A spammer from New Jersey who sent spam to 1.27 million AOL email addresses was sentenced to two years.
Isn't there something better than an AOL email account? Just another example of what happens in an unregulated, unsupervised, and unenforceable system.
Todd Moeller, 28, was sentenced 27 months in prison in a federal court in New York after he was caught making a deal with a government informant to send junk e-mails advertising a computer security program in return for 50 percent of the profits, the U.S. Attorney's Office in Manhattan said.
Moeller and Adam Vitale of New York pleaded guilty earlier this year to breaking antispam laws and defeating AOL's filter system by using a variety of computer servers and changing the header information on e-mails to ensure they could not be traced, court papers said.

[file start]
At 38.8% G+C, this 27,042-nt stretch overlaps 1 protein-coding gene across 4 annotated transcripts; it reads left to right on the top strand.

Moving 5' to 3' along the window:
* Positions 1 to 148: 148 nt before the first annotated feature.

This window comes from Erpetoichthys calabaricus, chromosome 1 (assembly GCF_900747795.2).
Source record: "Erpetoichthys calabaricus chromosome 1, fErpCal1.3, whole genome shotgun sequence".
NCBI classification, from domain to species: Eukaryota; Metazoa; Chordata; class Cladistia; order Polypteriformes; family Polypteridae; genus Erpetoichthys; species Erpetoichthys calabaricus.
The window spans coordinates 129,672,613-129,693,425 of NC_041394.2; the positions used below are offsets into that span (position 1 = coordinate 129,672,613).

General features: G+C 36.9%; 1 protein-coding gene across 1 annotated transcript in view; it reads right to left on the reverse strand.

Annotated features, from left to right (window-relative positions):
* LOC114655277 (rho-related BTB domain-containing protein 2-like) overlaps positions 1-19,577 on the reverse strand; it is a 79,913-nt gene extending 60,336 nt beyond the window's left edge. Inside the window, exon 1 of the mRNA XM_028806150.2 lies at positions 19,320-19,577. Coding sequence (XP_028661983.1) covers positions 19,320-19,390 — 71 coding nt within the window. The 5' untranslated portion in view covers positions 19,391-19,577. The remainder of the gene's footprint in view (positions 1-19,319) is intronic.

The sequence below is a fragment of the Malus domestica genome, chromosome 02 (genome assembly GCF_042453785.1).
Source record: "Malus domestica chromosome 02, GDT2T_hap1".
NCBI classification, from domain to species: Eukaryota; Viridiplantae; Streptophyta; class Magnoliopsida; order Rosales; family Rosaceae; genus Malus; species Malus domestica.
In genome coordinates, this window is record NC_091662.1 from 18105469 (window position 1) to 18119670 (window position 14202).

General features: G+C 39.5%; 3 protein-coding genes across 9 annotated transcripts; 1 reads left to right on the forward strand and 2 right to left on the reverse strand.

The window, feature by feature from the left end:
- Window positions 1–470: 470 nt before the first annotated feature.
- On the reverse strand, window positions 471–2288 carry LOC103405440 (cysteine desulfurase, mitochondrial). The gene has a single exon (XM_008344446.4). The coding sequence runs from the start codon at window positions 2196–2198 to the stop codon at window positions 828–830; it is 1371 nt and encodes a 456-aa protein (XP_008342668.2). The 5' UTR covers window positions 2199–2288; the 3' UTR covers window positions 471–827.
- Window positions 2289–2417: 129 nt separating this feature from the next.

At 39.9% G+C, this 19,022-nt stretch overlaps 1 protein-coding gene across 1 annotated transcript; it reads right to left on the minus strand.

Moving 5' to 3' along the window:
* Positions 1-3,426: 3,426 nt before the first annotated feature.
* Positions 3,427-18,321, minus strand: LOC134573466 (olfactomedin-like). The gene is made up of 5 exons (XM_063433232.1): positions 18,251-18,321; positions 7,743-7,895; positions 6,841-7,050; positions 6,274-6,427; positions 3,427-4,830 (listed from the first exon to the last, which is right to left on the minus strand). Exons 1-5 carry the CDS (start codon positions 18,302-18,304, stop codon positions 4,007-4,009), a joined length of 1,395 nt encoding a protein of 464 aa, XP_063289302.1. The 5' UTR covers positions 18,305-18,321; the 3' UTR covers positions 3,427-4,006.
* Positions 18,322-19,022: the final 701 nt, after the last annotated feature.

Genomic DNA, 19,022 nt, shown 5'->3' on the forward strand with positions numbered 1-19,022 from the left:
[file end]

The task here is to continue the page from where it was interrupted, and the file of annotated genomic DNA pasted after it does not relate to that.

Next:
Moeller told the informant via instant messaging he could conceal the source of the e-mails through his access to 40 different servers and had profited $40,000 a month from other spam e-mail scams that promoted stocks, prosecutors said.
In one week in August 2005 Moeller and Vitale sent e-mails on behalf of the informant to more than 1.27 million addresses of subscribers at AOL, the online division of Time Warner.
Vitale will be sentenced November 13.